[97] For the above reasons, leave to appeal is granted, and the appeal is allowed in part. The probation order, including the requirement for community service, is set aside; the fine of $10,000 is retained; and a period of incarceration of three months is imposed. I would stay the execution of the custodial part of the sentence. As neither party raised any issue regarding the one-year driving prohibition, it remains.

The dissent agreed that the sentence imposed did not reflect the principles of denunciation and deterrence and the trial judge understated the accused’s moral blameworthiness, but departed from the majority in that the trial judge failed to adequately give weight to general denunciation and deterrence,

[105] It is inconceivable that a civilian offender in similar circumstances would receive such a lenient sentence.  A fine was never a fit sentence—or a component of a fit sentence—for this offence and this offender. Leaving aside the fact that most offenders could not afford to pay a $10,000 fine, a significant period of incarceration was—and is—required.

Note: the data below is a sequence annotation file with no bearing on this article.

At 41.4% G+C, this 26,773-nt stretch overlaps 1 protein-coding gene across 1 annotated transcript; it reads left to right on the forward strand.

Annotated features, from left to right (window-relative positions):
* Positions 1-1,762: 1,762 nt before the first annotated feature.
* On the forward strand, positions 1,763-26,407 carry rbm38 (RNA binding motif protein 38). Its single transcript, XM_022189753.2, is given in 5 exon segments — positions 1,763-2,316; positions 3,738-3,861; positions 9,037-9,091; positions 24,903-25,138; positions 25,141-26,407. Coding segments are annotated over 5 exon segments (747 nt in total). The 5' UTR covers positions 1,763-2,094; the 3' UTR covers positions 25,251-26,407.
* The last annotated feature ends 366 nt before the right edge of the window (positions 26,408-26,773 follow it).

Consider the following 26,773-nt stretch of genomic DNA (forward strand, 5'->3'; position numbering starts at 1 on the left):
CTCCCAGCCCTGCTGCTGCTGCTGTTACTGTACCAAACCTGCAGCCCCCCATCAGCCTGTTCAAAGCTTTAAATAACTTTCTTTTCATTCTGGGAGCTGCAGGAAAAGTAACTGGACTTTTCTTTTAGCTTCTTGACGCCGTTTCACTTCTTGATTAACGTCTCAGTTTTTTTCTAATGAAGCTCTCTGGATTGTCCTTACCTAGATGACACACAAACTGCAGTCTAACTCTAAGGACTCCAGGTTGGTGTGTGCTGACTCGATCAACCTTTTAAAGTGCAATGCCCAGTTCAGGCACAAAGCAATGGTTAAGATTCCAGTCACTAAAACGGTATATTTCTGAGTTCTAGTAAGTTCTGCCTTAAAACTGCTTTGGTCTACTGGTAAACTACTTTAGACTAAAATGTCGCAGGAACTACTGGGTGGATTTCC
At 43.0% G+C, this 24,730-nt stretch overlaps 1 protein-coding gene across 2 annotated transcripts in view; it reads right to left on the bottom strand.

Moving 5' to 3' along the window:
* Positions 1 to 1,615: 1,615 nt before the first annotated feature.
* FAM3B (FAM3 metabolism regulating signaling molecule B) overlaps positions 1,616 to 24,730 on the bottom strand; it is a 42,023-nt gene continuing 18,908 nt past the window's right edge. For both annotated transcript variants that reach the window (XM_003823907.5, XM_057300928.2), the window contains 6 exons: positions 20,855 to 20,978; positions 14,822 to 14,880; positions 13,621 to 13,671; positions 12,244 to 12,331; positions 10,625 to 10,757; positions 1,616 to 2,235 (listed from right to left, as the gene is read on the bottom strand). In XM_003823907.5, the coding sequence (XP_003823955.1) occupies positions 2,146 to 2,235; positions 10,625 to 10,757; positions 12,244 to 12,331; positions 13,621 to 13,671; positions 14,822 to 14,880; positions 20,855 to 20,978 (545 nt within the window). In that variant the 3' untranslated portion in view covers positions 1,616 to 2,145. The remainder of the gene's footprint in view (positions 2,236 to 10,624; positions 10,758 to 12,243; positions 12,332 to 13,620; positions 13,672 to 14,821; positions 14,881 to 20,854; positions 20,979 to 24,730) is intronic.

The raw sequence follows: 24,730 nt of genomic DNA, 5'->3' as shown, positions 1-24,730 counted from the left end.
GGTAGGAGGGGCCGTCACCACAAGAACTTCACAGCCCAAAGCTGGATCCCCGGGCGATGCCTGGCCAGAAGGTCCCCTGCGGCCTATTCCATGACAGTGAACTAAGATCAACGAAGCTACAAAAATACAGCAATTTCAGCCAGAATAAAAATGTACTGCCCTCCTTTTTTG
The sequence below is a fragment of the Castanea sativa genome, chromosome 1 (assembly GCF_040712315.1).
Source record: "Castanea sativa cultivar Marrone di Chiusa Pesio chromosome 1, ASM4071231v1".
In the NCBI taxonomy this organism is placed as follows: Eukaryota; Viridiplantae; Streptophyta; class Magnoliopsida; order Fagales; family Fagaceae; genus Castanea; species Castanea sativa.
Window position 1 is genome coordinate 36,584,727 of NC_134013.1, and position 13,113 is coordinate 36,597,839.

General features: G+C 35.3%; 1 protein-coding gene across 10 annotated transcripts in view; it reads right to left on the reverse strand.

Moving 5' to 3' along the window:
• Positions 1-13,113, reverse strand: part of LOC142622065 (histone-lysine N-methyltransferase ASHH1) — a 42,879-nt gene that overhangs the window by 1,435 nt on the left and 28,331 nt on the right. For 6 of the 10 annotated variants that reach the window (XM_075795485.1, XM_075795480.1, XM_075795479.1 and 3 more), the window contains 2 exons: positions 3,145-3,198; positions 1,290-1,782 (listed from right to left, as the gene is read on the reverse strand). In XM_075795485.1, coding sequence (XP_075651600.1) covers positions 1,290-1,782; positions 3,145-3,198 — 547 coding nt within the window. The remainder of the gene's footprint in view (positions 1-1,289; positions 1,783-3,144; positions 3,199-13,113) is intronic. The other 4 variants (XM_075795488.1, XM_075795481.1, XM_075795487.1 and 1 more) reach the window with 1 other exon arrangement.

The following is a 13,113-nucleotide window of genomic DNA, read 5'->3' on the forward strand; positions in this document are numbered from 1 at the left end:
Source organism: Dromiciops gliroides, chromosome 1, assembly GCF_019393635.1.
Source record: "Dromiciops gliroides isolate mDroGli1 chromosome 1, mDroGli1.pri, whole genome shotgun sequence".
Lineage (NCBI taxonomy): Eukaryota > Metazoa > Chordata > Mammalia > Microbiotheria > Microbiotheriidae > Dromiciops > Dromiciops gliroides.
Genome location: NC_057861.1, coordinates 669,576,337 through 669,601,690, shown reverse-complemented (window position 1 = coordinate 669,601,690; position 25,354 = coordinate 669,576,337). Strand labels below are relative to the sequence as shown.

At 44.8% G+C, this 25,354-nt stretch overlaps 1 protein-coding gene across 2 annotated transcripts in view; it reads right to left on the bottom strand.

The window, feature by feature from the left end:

[158] Ms Flett was an innocent victim and her injuries were extremely serious. If a civilian offender had committed this offence, a significant jail term would have been imposed.  To be more specific, if an ex-boyfriend/girlfriend or a person with a grudge or road rage had committed this offence, the sentence would not be a fine and community service. A civilian would receive a significantly greater sentence, and certainly not less than two years’ incarceration, even if the offender was previously a person of good character, like the accused.
[emphasis added]

The role of denunciation for a sentence imposed on a police officer takes a very different role, especially with heightened scrutiny on the use of excessive force. Its importance at this time though may never be greater.